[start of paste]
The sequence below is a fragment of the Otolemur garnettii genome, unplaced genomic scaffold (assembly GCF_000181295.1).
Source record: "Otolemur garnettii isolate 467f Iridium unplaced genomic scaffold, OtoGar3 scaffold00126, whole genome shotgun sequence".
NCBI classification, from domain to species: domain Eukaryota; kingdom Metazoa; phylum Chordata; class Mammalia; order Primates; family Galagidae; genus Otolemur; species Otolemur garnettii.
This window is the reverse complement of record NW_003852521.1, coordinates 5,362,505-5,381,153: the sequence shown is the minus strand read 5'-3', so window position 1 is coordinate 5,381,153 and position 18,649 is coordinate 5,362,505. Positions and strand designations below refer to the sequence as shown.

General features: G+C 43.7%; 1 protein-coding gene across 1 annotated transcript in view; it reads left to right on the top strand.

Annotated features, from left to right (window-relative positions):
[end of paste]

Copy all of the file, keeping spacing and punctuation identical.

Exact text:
The sequence below is a fragment of the Otolemur garnettii genome, unplaced genomic scaffold (assembly GCF_000181295.1).
Source record: "Otolemur garnettii isolate 467f Iridium unplaced genomic scaffold, OtoGar3 scaffold00126, whole genome shotgun sequence".
NCBI classification, from domain to species: domain Eukaryota; kingdom Metazoa; phylum Chordata; class Mammalia; order Primates; family Galagidae; genus Otolemur; species Otolemur garnettii.
This window is the reverse complement of record NW_003852521.1, coordinates 5,362,505-5,381,153: the sequence shown is the minus strand read 5'-3', so window position 1 is coordinate 5,381,153 and position 18,649 is coordinate 5,362,505. Positions and strand designations below refer to the sequence as shown.

General features: G+C 43.7%; 1 protein-coding gene across 1 annotated transcript in view; it reads left to right on the top strand.

Annotated features, from left to right (window-relative positions):